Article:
Home Campaigns Mining continued - Lethal Legacy? Abandoned uranium mines bring health worries

continued - Lethal Legacy? Abandoned uranium mines bring health worries

by Jomay Steen, Journal Staff Writer, Rapid City Journal
BUFFALO -- In a series of bluffs and buttes near the Montana and South Dakota border are the leavings of the atomic age.
On Oct. 29, Krystyna underwent six hours of surgery by a nine-doctor surgical team at Children's Hospital in Denver. The team removed a third of the tumor. Krystyna began six weeks of radiation in December 2003.

"They didn't say that anything environmental had caused it," her mother said.

The doctors explained to the family that a sac encases the pituitary gland at birth, and the sac breaks as the child grows. The cells that remain from the sac may develop into a tumor later in life, Nible said.

But Nible said her daughter's doctors did think it was unusual that several people in the same town would be diagnosed in the same year.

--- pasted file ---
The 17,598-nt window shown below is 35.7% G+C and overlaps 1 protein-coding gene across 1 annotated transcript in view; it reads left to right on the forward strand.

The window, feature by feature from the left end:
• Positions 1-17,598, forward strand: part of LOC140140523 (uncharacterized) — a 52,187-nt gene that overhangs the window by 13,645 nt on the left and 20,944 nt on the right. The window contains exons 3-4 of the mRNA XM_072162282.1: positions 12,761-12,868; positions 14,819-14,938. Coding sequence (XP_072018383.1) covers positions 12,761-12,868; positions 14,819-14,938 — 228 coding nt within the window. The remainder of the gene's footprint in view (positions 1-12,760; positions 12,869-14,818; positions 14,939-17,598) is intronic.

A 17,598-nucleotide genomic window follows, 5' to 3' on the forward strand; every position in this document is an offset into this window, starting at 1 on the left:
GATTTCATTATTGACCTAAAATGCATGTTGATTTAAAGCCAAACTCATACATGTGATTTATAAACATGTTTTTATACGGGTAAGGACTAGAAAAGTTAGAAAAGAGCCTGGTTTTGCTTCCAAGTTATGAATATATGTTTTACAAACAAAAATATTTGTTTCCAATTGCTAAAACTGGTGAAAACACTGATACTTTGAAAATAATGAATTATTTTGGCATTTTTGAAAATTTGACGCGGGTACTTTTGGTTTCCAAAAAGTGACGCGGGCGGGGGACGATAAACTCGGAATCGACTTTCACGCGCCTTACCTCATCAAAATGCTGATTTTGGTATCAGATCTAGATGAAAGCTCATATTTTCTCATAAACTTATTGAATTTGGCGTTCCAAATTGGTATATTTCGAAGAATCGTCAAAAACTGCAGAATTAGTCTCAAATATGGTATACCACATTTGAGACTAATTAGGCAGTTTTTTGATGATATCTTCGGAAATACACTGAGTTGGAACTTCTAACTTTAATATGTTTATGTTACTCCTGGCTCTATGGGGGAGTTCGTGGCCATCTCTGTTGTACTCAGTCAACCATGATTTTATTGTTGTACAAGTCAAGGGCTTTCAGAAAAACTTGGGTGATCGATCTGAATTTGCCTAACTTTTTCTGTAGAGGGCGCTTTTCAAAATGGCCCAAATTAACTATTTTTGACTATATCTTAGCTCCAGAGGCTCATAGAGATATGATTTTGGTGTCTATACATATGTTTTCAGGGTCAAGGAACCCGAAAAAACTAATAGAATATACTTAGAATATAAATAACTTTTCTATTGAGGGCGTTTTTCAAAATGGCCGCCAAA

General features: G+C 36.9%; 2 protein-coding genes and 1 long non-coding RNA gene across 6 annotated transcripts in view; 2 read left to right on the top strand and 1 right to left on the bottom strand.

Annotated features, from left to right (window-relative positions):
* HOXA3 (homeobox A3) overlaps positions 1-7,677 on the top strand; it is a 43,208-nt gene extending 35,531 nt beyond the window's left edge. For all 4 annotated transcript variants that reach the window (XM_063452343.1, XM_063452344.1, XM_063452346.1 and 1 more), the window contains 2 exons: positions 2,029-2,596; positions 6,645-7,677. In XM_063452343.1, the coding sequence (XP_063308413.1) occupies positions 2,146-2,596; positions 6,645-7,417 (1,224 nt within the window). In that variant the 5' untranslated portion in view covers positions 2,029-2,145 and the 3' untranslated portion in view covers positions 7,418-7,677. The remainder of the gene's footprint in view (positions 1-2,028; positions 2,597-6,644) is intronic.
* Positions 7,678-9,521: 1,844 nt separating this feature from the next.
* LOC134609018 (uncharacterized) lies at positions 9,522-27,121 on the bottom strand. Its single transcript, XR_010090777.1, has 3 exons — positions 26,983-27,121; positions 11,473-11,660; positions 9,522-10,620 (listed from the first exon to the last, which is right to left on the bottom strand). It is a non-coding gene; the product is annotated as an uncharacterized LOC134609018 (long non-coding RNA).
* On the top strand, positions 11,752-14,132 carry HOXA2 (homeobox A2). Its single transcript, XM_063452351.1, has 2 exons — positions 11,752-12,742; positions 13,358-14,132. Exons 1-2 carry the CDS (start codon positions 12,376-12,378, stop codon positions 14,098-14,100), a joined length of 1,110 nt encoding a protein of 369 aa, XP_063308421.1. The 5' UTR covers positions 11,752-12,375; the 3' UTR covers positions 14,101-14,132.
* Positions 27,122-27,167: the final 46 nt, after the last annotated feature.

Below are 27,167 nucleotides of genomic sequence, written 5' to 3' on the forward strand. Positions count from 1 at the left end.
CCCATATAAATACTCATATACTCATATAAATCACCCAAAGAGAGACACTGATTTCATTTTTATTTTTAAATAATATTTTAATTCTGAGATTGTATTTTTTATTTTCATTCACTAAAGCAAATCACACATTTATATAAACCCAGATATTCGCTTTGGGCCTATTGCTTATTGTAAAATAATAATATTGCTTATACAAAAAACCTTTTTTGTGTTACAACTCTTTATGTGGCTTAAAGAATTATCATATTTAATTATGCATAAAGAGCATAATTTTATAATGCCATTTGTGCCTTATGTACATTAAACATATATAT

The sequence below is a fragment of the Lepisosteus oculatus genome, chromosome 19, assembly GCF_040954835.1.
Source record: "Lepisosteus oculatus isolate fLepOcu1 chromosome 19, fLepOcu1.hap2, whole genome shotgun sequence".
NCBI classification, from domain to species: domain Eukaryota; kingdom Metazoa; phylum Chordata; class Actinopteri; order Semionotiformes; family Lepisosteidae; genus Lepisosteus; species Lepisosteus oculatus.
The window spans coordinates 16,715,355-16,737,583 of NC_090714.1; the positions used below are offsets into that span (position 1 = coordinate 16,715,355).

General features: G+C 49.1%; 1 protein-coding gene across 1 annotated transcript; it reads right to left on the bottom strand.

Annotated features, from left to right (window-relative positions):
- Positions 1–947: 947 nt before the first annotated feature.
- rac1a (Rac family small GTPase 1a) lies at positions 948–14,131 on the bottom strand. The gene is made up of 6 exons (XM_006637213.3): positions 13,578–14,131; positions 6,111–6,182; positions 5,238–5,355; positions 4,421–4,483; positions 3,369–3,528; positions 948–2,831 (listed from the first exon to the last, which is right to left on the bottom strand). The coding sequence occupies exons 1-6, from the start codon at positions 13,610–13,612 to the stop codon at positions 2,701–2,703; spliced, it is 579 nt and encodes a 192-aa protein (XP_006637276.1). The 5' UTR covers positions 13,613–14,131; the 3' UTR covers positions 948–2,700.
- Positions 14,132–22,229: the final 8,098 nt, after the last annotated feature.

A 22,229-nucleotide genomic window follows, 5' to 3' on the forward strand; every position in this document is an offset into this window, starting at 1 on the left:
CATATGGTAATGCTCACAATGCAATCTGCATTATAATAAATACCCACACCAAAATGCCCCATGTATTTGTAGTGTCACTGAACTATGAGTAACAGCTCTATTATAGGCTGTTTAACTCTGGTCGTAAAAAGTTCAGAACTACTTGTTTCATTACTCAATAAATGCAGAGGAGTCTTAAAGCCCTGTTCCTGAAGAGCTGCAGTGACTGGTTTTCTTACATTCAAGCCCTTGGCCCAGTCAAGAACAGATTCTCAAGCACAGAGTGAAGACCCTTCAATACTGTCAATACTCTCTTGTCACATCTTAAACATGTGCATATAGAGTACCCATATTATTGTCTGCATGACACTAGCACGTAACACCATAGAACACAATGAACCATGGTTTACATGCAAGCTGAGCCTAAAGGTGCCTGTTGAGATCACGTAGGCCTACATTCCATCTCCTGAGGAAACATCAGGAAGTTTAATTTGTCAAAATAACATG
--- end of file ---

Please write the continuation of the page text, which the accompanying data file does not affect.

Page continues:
"It doesn't happen very often," she said.

In September 2003, Peck underwent surgery at St. Anthony Central Hospital in Denver for acoustic schwannoma, a walnut-sized tumor lodged in the canal of her right ear.

Peck, 68, lived most of her life in the Reva area before marrying Arlie Peck and moving to his ranch 30 years ago. "We lived real close to the Slim Buttes area and the uranium mines," Peck said.

Retiring to Sturgis in 2001, she said she experienced pin-prickling sensations on her face, hearing loss and severe loss of balance before seeing a doctor. Healthy for most of her life, it was a shock to learn the seriousness of her ailments.

"A brain tumor is a surprise," she said.

Peck's doctors wouldn't speculate about what had caused her tumor, saying there were a number of external factors that may have contributed to her illness, including two serious concussions Peck had at an earlier age, she said.

"If one thing doesn't get you, something else will," Peck said.

Stephens grew up in Harding County near Ralph and has lived the majority of her life in Buffalo.